4 Books To Check Out To Help You Understand The World Better
1. AI Superpowers: China, Silicon Valley, and the New World Order by Kai-Fu Lee
Insight: Technological dominance contributes to global influence.
Ever wonder whether the Terminator movie franchise and the movie “Her” starring Scarlet Johansson will become a reality one day? Is it possible that AI can soon “destroy” or “love” mankind as portrayed in the movies? This book will help you understand what artificial intelligence (AI) is, what it is not, and anticipate a future where humans can coexist together with AI systemically and strategically! It also dives deep into the real issues that arise due to AI such as the increasing dependence of automation to replace many routine-based jobs.
The author also pointed out the different roles that both US and China have played in the research and development of AI in recent years. He observed that while the US has been passionate and dedicated in areas of machine learning, it is China that stirred a new wave of executing new products and creating new user habits that boost the economy. Just think and compare all the things you can do on WeChat vs Whatsapp.
Bonus point: This book includes the author’s personal near-death experience due to his “machine” like working lifestyle which led to his new understanding of AI.
2. Prisoners of Geography: Ten Maps That Explain Everything About the World by Tim Marshall
Insight: A country needs to recognize the potential of their current location before setting off in a new direction.
Fun fact: Do you know that Alaska was bought from Russia by the US?
Through illustrations of the major continents and countries in the world, this book thoroughly describes why some countries appear to be more advantageous or disadvantageous which contributed to some of our perceptions about them today. For instance, countries that are surrounded by seas performed better at trade and thrived on marine activities.
Back in the days, countries were at war against each other to conquer territories, water, and border rights, natural resources (like GOLD, hello Sejarah textbook!) Up till today, territory disputes of the South China Sea among some countries in Asia are still going on (and yes, Malaysia is also one of them!)
One of the biggest takeaways from this book is that Geography is not solely learning about the mountains, seas, landmasses, and natural resources but also how all these eventually shape the history, politics and even economics of a country/ continent. This book will take you on a vivid adventure of exploring countries in the context of borders, population, religion, division, and national identity.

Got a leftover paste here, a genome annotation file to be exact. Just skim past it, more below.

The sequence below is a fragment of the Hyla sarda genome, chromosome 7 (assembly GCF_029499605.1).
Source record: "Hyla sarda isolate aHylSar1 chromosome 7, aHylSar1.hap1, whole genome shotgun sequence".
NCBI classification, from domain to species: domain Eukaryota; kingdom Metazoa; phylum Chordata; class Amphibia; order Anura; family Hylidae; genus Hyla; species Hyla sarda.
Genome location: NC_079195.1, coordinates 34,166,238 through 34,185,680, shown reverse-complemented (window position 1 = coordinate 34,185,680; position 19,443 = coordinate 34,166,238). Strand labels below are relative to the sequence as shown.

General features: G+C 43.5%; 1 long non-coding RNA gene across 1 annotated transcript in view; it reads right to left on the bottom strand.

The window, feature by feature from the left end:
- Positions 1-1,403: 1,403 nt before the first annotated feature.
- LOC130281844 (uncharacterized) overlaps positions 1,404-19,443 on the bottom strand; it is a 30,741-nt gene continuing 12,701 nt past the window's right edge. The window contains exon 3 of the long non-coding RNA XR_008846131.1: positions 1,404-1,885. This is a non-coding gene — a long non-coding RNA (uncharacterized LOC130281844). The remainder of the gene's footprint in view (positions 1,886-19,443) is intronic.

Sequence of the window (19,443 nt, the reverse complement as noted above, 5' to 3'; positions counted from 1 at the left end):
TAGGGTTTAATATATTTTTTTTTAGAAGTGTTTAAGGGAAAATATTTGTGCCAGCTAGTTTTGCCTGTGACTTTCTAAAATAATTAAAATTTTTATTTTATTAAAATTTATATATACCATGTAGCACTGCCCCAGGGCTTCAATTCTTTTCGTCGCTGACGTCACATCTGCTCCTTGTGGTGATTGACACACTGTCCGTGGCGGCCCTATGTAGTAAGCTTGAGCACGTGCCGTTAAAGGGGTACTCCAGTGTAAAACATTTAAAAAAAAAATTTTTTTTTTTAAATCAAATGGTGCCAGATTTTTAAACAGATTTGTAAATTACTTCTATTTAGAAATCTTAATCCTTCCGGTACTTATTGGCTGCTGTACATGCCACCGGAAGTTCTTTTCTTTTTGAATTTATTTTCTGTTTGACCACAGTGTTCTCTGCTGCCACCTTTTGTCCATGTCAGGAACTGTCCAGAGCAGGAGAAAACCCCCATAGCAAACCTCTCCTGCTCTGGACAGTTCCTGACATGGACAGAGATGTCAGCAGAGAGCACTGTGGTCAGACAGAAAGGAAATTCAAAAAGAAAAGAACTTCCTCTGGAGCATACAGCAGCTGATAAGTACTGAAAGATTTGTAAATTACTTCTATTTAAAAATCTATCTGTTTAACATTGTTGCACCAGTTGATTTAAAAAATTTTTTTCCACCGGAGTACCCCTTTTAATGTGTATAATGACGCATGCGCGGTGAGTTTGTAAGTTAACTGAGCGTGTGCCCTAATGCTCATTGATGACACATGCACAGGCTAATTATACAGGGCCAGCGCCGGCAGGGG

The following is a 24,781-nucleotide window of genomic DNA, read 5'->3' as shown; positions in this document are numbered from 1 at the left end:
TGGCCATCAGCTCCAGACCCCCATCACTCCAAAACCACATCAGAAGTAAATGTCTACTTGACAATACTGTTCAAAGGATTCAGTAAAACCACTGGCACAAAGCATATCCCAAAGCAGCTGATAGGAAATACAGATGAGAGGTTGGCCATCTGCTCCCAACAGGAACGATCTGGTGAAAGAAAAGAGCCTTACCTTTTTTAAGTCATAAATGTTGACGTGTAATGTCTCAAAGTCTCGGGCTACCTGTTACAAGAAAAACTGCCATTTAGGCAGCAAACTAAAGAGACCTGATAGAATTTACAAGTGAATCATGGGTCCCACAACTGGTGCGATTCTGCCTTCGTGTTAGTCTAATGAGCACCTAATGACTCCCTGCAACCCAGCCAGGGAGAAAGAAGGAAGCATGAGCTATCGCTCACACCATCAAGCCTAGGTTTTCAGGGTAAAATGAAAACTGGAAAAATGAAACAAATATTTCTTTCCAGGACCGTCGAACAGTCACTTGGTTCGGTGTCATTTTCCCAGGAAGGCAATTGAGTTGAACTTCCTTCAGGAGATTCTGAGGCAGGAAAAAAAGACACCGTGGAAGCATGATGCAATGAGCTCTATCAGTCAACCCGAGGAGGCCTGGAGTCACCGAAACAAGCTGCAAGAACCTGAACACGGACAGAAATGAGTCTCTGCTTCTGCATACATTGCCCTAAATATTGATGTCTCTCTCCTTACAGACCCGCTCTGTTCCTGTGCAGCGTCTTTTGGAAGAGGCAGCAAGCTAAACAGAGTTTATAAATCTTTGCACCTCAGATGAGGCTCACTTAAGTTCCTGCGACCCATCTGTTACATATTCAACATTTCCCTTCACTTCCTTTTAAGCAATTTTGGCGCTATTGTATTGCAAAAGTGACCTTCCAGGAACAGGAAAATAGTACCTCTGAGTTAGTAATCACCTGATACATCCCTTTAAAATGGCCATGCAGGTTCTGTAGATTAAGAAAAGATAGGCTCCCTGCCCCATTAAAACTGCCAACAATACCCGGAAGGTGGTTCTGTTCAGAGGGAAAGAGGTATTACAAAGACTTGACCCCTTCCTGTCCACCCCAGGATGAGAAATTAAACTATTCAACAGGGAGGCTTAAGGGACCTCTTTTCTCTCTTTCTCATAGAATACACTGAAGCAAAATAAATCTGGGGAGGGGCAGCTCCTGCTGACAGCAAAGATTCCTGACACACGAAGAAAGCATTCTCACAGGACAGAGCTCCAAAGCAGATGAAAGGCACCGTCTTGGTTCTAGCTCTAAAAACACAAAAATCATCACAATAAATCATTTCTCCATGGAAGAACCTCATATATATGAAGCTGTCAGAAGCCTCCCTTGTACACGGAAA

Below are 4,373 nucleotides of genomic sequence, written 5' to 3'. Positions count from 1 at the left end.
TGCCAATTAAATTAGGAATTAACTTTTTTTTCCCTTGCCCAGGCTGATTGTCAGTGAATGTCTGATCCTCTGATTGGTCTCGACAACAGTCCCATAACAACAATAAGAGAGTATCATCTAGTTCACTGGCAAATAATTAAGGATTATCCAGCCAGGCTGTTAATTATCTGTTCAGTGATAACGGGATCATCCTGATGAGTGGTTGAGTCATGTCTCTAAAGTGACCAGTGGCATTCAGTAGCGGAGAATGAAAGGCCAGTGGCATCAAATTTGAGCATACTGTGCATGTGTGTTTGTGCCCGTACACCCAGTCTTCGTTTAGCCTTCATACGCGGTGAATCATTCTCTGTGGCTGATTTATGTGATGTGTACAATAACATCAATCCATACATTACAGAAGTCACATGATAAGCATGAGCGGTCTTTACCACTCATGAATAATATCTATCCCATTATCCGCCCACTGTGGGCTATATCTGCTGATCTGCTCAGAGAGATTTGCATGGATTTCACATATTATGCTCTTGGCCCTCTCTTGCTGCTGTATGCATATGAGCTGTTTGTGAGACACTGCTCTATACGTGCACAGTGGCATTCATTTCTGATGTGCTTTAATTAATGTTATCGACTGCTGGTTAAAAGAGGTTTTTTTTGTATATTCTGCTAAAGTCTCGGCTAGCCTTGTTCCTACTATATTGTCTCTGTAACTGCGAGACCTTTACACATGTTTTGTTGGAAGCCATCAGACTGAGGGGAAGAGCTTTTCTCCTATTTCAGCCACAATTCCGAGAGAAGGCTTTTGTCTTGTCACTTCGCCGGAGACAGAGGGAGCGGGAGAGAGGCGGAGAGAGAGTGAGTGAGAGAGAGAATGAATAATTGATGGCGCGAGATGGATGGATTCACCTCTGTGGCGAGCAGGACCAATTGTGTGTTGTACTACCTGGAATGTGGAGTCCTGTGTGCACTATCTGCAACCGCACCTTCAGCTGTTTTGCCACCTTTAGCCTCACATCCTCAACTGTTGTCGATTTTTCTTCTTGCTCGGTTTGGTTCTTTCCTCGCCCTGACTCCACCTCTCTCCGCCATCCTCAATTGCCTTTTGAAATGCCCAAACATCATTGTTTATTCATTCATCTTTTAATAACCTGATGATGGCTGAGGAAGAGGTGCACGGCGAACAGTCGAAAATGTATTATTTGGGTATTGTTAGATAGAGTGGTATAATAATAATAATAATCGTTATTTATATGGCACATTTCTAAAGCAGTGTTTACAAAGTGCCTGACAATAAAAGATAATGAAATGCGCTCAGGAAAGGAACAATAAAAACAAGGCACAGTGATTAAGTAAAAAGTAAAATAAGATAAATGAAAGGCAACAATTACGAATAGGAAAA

3. The Hidden Life of Trees: What They Feel, How They Communicate―Discoveries from A Secret World by Peter Wohlleben
Insight: All living things that cease to communicate will degenerate.
You might need to think twice if you assume that human beings are the only ones who are obsessed with the need to be connected at all times. Do you know that in the forest there is something known as the Wood Wide Web?
The author who is a forester in Germany describes trees in a relatable, candid manner. Like us humans, trees need friendship (it is a matter of life and death!), undergo the ageing process (gasp), come out with creative ways to protect themselves, and even have their languages (and this is not figurative!)to communicate during a crisis.
Reading this book will bring you memories of your Biology and Science classes where we are first exposed to vocabularies such as photosynthesis, chlorophyll, transpiration process, and so on but rest assured, no memorization is needed this time! This book also talks about the importance of having a sustainable, healthy forest in the long run as we embrace inevitable climate issues such as global warming.
By the time you finish this book, I’m pretty sure that you will never look at a tree or forest the same way again.
4. How Sugar Corrupted the World: From Slavery to Obesity by James Walvin
Insight: Food is more than just a boost of energy, it is a cultural philosophy.
Source: Book Depository
Not exactly the book you would jump to read immediately after a bubble tea treat, but this book offers a historical, visual, cultural, multi-lens perspective and bittersweet truth on how sugar has come a long way and impacted the world and why it is foreseen to continue doing so. If you are wondering why sugar is almost everywhere in our present diet, this book extensively discusses how sugar is so important to nations where their eating and drinking culture revolves around bread, pastry, jam, chocolates, coffee, and tea.
Once upon a time, sugary food was only an exclusive treat for royalties, aristocrats, but it is precisely for this reason that it became a national trend that everyone slowly followed suit. The author also highlighted the ugly side of the impacts of the high demand of sugar worldwide which led to slavery and obesity, raising issues of unethical trade in the past and present, alarming health concerns such as diabetes and cavities. Ideas like “Zero Sugar” and “Zero Calories” are slowly popping out to keep things in moderation, but are they valid?
Having said that, this read is not about inflicting guilt on our sugar consumption, but it aims to create a meaningful reflection of the micro and macro causes and effects that lie beneath our selection of food and diet. Definitely an eye-opening reading experience regardless of whether you have a sweet tooth or not!
I hope you will enjoy the above book recommendations and the reading experiences will bring you many leaps closer to understand our world and surroundings better!